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Jun 01, 2016

How come there are successful Movie-to-Game adaptations?

We’ve covered the Book-to-Movie adaptations and how most of them are unsuccessful. This time around, let’s tackle the Movie-to-Game adaptations. Sure, most of them are unsuccessful but there are a few ideas here and there that are worth a look.

Just be aware that the subject is rather vast and there are maaaany tiny areas to cover, which we won’t do right now. I merely wanted to bring this article up just for the sake of starting a debate and, our of curiosity, see what you guys think.

Different mediums

Yes, déjà vu, huh? We’ve talked about this before – it is highly difficult to transpose something from a certain experience into a similar experience on a different medium. In lesser words, it’s very difficult to make a movie “fun and interactive”, both at the same time.

If you watch a movie, the decisions that the main character makes are not yours to begin with. You just sit back, relax and enjoy a story. In a game, your decisions can mean the success of the story itself and the main character is your avatar in the world.

Have there been bad adaptations in the past? Oh yeah… yeahhh, yes yes yup. Pretty bad ones.

Have there been good adaptations? Well, lucky for us, yes! Off the top of my head I can name a few, such as the Matrix: Path of Neo. Becoming “The One” and punching agents left and right is surprisingly well done and immensely fun in this game.

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A Series of Unfortunate Events had a game that, for better or worse, functioned quite well and was fun to play, although simplistic. Harry Potter (the first three games) were brilliant for the time they came out. Indiana Jones was also fantastically adapted in “Fate of Atlantis” and “Emperor’s Tomb”. In fact, the Indy experience was so good, I started replaying these games for the 10th time.

Miracles do exist.

What makes it adaptable?

Mihai and I were watching “Coraline” one night – a fun little stop-motion movie – and in one scene the main character was jumping through a hallway, trying to avoid projectiles. My bro and I exchanged a quick glance and said, almost at the same time: “Yeah, they’re gonna make a game out of this, aren’t they?”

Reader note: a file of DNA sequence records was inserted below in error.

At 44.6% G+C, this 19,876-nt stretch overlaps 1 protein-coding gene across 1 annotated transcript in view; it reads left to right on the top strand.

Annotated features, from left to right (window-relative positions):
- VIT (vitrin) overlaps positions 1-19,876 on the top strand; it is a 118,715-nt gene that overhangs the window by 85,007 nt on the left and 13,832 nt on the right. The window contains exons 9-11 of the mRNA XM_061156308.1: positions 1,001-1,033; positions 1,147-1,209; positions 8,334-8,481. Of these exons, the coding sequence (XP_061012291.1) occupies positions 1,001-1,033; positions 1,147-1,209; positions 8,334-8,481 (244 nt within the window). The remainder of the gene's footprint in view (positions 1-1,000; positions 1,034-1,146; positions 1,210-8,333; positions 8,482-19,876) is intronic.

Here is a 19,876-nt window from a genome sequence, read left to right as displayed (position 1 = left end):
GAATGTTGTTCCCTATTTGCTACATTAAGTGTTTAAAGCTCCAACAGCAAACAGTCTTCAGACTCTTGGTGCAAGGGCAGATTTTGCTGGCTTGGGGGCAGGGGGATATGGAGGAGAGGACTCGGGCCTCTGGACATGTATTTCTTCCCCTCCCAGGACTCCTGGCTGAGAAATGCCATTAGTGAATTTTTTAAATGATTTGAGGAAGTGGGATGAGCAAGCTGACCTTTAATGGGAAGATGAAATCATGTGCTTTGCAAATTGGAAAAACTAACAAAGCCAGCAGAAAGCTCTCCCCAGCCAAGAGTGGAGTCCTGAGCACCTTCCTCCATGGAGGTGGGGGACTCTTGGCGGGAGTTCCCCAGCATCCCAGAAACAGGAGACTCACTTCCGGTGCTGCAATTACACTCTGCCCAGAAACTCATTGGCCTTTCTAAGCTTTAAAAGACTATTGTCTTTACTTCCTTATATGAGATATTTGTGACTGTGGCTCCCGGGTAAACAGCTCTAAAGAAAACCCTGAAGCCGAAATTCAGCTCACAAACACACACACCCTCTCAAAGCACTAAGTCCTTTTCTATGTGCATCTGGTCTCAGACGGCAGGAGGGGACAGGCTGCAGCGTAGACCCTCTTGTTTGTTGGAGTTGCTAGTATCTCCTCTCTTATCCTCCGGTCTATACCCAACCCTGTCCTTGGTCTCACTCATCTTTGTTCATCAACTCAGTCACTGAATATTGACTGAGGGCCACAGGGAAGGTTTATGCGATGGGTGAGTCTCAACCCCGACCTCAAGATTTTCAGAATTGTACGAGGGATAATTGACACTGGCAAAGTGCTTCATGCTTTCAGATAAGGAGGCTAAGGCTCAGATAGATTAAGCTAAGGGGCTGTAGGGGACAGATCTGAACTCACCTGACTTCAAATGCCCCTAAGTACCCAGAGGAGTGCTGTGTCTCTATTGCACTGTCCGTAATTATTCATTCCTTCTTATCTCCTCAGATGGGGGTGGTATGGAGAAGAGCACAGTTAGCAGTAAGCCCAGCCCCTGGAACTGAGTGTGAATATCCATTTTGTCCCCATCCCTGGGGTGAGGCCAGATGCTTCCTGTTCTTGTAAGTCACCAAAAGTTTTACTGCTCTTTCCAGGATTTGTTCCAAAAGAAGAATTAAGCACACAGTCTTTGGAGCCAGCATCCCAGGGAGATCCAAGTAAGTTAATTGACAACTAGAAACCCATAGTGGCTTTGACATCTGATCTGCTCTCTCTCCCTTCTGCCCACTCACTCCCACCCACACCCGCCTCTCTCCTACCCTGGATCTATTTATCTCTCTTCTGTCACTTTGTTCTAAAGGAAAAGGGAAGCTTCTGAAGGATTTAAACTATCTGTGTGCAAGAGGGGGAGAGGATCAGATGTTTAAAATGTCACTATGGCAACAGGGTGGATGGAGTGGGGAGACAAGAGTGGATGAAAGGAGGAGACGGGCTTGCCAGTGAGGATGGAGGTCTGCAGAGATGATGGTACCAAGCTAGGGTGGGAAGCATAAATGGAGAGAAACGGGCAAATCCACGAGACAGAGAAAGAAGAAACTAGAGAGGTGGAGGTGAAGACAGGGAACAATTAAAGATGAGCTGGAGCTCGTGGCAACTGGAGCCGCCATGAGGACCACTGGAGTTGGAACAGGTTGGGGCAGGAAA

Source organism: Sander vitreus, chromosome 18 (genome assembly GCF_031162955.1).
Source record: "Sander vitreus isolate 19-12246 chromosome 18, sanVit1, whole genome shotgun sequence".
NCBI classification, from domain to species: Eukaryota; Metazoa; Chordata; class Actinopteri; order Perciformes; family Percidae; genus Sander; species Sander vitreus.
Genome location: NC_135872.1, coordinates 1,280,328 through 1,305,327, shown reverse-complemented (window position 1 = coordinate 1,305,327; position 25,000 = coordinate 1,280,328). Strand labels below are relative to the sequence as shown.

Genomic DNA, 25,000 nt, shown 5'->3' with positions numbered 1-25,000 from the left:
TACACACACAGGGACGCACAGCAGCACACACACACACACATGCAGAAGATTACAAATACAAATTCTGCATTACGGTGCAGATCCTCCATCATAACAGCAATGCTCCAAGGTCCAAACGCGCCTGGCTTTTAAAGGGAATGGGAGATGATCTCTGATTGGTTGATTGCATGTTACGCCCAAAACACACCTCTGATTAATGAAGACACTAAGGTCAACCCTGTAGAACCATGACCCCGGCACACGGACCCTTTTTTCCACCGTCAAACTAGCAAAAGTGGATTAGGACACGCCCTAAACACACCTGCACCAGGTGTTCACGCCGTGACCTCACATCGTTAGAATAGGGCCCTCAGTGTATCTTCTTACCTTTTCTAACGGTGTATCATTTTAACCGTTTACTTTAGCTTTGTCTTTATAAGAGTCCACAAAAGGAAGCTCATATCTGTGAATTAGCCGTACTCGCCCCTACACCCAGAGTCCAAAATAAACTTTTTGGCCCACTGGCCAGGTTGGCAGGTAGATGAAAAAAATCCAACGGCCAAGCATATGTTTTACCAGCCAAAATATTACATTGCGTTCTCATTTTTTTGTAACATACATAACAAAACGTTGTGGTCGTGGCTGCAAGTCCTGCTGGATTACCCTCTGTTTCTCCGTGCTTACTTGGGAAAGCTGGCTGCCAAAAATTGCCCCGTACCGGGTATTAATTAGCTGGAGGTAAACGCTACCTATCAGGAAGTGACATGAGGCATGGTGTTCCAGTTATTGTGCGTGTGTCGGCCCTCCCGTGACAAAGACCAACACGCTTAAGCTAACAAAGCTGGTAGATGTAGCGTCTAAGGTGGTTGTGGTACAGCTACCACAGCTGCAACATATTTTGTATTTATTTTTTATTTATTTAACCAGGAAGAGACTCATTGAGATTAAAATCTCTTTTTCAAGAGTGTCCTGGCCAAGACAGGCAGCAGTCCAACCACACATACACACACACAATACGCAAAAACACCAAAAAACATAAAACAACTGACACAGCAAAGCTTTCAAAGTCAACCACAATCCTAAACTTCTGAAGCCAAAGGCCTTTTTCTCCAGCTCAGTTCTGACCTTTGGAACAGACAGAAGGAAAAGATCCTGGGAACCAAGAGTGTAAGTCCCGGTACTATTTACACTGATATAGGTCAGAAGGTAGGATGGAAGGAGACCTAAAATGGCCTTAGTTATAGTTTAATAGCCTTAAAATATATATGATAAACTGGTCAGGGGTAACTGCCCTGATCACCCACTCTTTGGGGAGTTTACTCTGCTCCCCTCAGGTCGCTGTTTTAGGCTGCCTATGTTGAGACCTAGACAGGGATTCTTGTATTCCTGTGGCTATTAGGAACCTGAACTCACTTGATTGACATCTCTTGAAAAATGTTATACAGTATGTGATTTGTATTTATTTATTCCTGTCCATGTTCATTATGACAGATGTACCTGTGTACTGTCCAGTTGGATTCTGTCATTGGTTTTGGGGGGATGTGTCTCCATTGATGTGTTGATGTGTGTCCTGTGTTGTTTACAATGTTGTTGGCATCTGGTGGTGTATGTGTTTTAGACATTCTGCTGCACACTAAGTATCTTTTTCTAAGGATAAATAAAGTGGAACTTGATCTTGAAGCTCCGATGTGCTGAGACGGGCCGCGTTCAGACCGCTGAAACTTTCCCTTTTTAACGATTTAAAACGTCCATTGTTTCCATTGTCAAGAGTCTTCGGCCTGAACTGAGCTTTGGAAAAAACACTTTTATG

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Lo and behold, a few months later, “Coraline: The Game” was launched. So, does it have to be dynamic in order to be a good adaptation? Not necessarily…

The Sherlock Holmes games I wrote about are as non-dynamic as they get, border-boredom festivals even. Still, the last game was really, really good because it helped you become Sherlock in an easier, better and more immersive way. It actually made you WANT to think, not just force you to think.

So, it might be related to how immersive the game actually is and how it plays with your expectations, in a good way, by going beyond them. “Papers, Please” is basically a simulation, an adaptation if you will, of the life of a border-guard. You check passports and shoot illegal trespassers. The creators took one of the most boring jobs on the planet, basic paperwork, and made it interesting.

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So then, why are the more dynamic movies made into really bad games? Like Thor, or the Hulk…  Well, it’s sad, really – these are mostly cash-ins. The studios don’t have time and money to develop a good game, so they throw in the best they can do so that people quickly buy the games.

I’m not a fan of SouthPark, but I got the game for free and decided to play it – “The Stick of Truth”. Vulgarity aside, it is a REALLY good game and a brilliant adaptation. People say it on all the forums, and I agree, it feels like “playing the show itself” and being a part of it.

So, when it comes to adaptations, and the experience itself, I guess the emphasis should be placed on making you, the player, feel like the character – take the decisions and get involved emotionally. The gameplay and game flow is what helps with this experience and, hopefully, we’ll get to see more of this in the future.

What are your favorite game adaptations? Write them in the comments below!

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